Iran's Supreme Leader Ali Khamenei speaking before a photo of the late Ayatollah Ruhollah Khomeini. (Photo credit: Iranian government)
News stories on the latest International Atomic Energy Agency (IAEA) report suggested new reasons to fear that Iran is closer to a "breakout" capability than ever before, citing a nearly 50-percent increase in its stockpile of 20-percent enriched uranium and the installation of hundreds of additional centrifuges at the Fordow enrichment installation.
But the supposedly dramatic increase in the stockpile of uranium that could theoretically be used to enrich to weapons grade is based on misleading figures in the Nov. 16 IAEA report. The actual increase in the level of that stockpile appears to be 20 percent.
The IAEA report created understandable confusion about the stockpile of uranium enriched to 20-percent -- also called 20 percent LEU (low enriched uranium). It does not use the term "stockpile" at all. Instead, it says Iran produced 43 kg of 20-percent enriched uranium during the three months since the August report and cited a total of 135 kg of 20-percent uranium now "in storage," compared with only 91.4 kg in August.
Based on those figures, Reuters suggested that Iran might already be two-thirds of the way to the level of 200-250 kg that "experts say" could be used to build a bomb. The Guardian's Julian Borger wrote that Iran was enriching uranium at a pace that would reach the Israeli "red line" in just seven months.
But analysis of the figures in the last two reports shows that the IAEA total for 20-percent LEU "in storage" actually includes 20-percent LEU that has been sent to the Fuel Plate Fabrication Plant in Esfahan for conversion to powder for fuel plates to be used by Iran's medical reactor but not yet converted.
The November IAEA report includes the information that, as of Sept. 26 -- six weeks after the data in the August report were collected -- the total amount of 20-percent LEU fed into conversion process in Esfahan stood at 82.7 kg. That figure is 11.5 kg more than the total of 71.25 kg fed into the conversion process as of the August report. The difference between the two indicates that 11.5 kg had been taken out of the stockpile and sent to the Fuel Plate Fabrication Plant at Esfahan during September 2012.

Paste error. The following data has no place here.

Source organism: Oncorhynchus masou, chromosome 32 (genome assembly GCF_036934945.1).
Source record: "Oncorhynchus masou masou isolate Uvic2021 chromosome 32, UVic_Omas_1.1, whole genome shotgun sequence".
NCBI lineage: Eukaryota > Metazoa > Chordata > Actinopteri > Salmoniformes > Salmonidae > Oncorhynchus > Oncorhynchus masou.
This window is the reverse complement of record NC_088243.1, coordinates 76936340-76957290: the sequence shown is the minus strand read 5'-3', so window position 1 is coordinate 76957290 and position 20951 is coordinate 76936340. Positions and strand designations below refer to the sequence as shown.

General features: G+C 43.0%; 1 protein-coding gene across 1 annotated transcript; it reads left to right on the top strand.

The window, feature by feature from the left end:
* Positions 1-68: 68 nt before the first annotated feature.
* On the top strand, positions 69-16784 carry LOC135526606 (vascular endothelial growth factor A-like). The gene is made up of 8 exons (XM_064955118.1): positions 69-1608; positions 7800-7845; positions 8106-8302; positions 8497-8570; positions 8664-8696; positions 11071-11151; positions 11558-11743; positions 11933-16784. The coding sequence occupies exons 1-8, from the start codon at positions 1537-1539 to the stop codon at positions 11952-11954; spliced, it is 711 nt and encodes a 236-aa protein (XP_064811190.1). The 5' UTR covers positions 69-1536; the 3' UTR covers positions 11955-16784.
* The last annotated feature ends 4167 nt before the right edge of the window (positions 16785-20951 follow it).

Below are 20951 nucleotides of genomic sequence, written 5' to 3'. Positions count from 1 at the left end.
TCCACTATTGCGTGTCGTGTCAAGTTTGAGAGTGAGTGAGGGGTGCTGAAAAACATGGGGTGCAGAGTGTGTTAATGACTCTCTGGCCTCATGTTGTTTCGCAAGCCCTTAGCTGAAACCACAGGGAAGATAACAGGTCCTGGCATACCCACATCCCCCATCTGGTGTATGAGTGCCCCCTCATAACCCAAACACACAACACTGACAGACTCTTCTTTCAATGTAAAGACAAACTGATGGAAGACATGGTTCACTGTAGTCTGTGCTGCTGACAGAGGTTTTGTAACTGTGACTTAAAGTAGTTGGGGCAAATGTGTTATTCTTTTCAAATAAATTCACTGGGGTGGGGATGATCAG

In another indicator of the difference between the IAEA's "in storage" figure and the actual stockpile size, the current IAEA report gives the figure of 73.7 kg of 20-percent LEU from the Fordow facility "withdrawn and verified" by the IAEA over the entire period of such enrichment. That total is 23.7 kg higher than the total of 50 kg from Fordow "withdrawn and verified" given in the August report.
A total of 23.7 kg of 20-percent LEU was evidently taken out of the stockpile available for higher level enrichment and sent for conversion to powder for fuel plates during the last quarter. The current IAEA report nevertheless uses the same overall total of 96.3 kg of 20-percent LEU fed into the conversion process that it used in the August report.
Subtracting the 23.7 kg additional uranium "withdrawn and verified" by the IAEA during the quarter from the total 20-percent enriched uranium production of 43 kg during the quarter reduces the amount added to the stockpile of 20-percent LEU to 19.3 kg. Adding the 19.3 kg to the August total of 91.4 kg gives a total for the stockpile of 110.7 kg -- a 20-percent increase over the August level rather than the nearly 50-percent increase suggested by news stories.
The IAEA declined to respond to the substance of an IPS e-mail query citing the apparent inconsistencies in the data presented in the last two reports. IAEA Press Officer Greg Webb said in an e-mail that safeguards department officials who had been sent the query "reply that the report is clear and accurate as it stands."
However, the Institute for Science and International Security in Washington, D.C., which normally supports everything in IAEA reports, said in a Nov. 16 commentary that the current report "does not make it clear if Iran has sent additional near 20 percent LEU hexafluoride to the Esfahan conversion site after August 2012."
The Washington think tank added, "However, it if did, the near 20-percent LEU remains in the form of hexafluoride." The comment implied that the IAEA may have included 23.7 kg of 20-percent enriched uranium sent to the Fuel Plate Fabrication Plant during the quarter as being "in storage."
The IAEA report also said Iran had halted its conversion of 20-percent LEU for fuel plates during the quarter, although it did not indicate how long the halt might last. Reuters cited that halt as "another potentially worrying development." But in light of the actual level of the stockpile, that halt could simply reflect the fact that Tehran is content to keep the figure from rising too far above 100 kg.
The spokesman for the Iranian Parliament's National Security and Foreign Affairs Committee, Hossein Naqavi, said Oct. 6 that Iran was taking "a serious and concrete confidence-building measure" by converting some of the 20-percent LEU into powder for fuel plates.
More surprisingly, an Israel official leaked to an Israeli daily that Iran was believed to have consciously avoided allowing its stockpile of 20-percent enriched uranium to go much beyond 110 kg by diverting much of it for conversion to fuel for its scientific research reactor.
Citing "defense sources," Ha'aretz military correspondent Amos Harel wrote Oct. 9 that the Israeli policymakers had new information they considered "highly reliable" that each time new production of 20-percent enriched uranium could have brought the total above 130 kg, Iran had "diverted 15 or 20 kg to scientific use." Harel indicated that the new information was the justification for the Israeli position that the threat of Iranian threat of a breakout capability had receded for many months.
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